~ Cold tomato soup (gazpacho), often served with bread
~ Squid salad with olive oil, salt, and freshly ground pepper
~ Lamb seasoned with salt, pepper, and sprigs of rosemary
~ Sardines with a carrot, onion, garlic marinade
~ Fish soup (with the day’s catch!), or alternatively, mussel or crab soup
~ Anchovy and onion tart
~ Grilled shrimp with butter and a spicy pepper sauce
~ Raw sea urchins with a few drops of lemon juice
~ Tuna salad with bread and radishes
~ Deviled lamb kidneys with crusty bread
~ Pork sweetbreads
~ Chick pea salad
~ Stuffed tomatoes and zucchini
~ Crawfish with court bouillon
~ Tuna with artichokes
~ Grilled fish of the day, often with roasted vegetables on the side
~ Country sausage with lentils and wilted greens
~ Grilled beef and/or chicken with pepper seasoning
Drinks: Wine, beer, chilled tea, fruit juice, milk, water
Themblise highly value hospitality. When a visitor arrives, it is polite to offer one’s guest a plate of nibbles. These may include:
~ Fresh fruit or vegetables
~ Small slices of bread
~ Dried fruits, especially raisins
~ Slices of dried meat
~ A variety of hard and soft cheeses.
~ Dips, such as jams, preserves, mustard, pesto, and hummus.
Drinks: Tea, watered down wine, a light beer, juice, water. Whatever is on hand.
The heaviest meal of the day – Usually eaten around 5:00pm, although can be eaten anytime around 4:00pm-6:00pm. Wealthy households may have three or more courses.
~ Beef, fish, chicken, vegetable stews (if you’ve got it, throw it in the pot.)
~ Stuffed onions with veal
~ Poached bass with white butter sauce
~ Braised beef
~ Chicken with lemon sauce
~ Seared tuna with arugula salad
~ Sauteed steak with red wine sauce
~ Baked quails in bread parsels
~ Vinegar-poached sturgeon with thyme-butter sauce
~ Braised veal chops with ham and parsley dressing
~ Stuffed chicken with cheese and breadcrumbs
~ Anchovy cake
~ Sauteed chicken with shallots and artichoke hearts
~ Scallops with mushrooms in a white wine sauce
~ Baked fish with spinach stuffing.
~ Lettuce leaves stuffed with cheese and vegetables in a bean sauce
~ Duck sauteed with onion, carrot, and celery
~ Field greens with balsamic vinegar
~ Lobster simmered with wine, tomatoes, and herbs
~ Rabbit in tomato and wine sauce
~ Sauteed turnip tops
~ Sea bass with basil butter
~ Octopus with garlic sauce
~ Stuffed mussels
~ Celery and black truffle salad
~ Salt cod with chickpeas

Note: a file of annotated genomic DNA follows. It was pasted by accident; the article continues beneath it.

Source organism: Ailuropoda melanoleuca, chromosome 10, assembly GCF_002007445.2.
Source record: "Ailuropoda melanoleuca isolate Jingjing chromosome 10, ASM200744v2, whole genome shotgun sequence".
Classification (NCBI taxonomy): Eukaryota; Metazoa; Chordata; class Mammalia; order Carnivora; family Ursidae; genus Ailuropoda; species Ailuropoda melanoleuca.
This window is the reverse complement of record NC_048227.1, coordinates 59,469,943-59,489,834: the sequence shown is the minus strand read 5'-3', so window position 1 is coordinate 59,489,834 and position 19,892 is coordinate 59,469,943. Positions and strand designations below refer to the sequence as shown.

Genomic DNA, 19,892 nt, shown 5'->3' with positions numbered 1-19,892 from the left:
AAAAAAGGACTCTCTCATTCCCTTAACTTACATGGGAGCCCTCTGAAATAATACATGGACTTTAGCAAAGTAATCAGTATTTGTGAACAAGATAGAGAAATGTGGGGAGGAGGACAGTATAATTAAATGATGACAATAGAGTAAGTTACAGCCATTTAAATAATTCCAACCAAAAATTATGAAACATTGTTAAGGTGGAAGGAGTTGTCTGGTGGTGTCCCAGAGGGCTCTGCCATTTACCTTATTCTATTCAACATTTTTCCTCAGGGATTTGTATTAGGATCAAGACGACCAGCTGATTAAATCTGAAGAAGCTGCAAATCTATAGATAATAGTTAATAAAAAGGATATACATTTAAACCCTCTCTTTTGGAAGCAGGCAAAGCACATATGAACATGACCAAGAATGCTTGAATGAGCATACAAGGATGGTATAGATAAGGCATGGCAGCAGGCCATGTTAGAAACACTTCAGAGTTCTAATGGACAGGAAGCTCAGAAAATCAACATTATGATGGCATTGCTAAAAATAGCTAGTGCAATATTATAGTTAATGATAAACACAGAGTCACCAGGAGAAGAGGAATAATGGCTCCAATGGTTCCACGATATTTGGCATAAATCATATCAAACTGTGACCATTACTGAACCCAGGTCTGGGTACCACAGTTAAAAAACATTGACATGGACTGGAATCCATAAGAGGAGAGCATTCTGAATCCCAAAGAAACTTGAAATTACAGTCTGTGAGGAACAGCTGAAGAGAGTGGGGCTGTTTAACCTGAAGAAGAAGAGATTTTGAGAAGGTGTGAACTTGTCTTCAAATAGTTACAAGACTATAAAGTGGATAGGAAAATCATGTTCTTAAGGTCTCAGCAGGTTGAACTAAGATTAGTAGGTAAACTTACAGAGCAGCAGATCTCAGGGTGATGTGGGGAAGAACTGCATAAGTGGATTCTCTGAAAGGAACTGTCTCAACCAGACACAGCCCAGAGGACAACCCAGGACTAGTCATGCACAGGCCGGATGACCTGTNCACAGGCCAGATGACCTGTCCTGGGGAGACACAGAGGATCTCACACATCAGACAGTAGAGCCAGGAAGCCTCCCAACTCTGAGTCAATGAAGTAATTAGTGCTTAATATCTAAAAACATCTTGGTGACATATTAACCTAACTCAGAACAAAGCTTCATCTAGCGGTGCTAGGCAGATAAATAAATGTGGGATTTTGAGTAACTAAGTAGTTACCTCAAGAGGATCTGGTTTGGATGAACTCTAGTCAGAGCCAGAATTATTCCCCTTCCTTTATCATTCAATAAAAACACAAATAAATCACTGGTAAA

~ Shallot and pancetta-stuffed beef in red wine-lavender sauce
~ Oysters with lemon, dark bread, cold butter, and shallot pepper sauce.
Drinks: Wine is the most popular choice. Beer, however, is acceptable with the commonfolk, but frowned upon for dinner by the courts. Whiskey is permissible, if sipped. Juice and water are uncommon.
– A light, sweet snack eaten about an hour after dinner, while relaxing from a hard day at work
~ Berries and cream
~ Raisin bread with butter, cream cheese, or frosting
~ Apple galettes (check out Sonoma in the References section to learn how to make these yourself! It’s Katie-proof)
~ Orange, almond, and olive oil cake
~ Peach and blackberry crisp
~ Honeyed peel and nut cake
~ Rice pudding with lemon and cinnamon
~ Fig cobbler
~ Toasted almond biscuits
~ Goat cheese crème brûlée
~ Bread pudding with mascarpone and almond sauce
~ Goat cheese with lavender honey
~ Almond cake
~ Fig tarts with lavender honey
~ Grilled peaches or pears
Drinks: Wine, milk, or fruit juice. Sometimes a harder alcohol like whiskey, if someone is daring.
– Something to ward off the stomach grumbles in between meals. Nibbles might be carried in a little ceramic dish with lid, or carefully tied into a piece of fabric for carrying around. When there are guests, it is rude not to offer them refreshments and a snack.
~ Olives, of a great variety
~ Cheese slices, of a great variety
~ Apple or orange slices
~ Grapes, raisins, and other berries, such as blackberries, blueberries, and strawberries
~ Almonds and other nuts
~ Sliced meats, most often preserved, such as sliced dry sausage
~ Slices of bread
~ Pickled or raw vegetables, especially carrots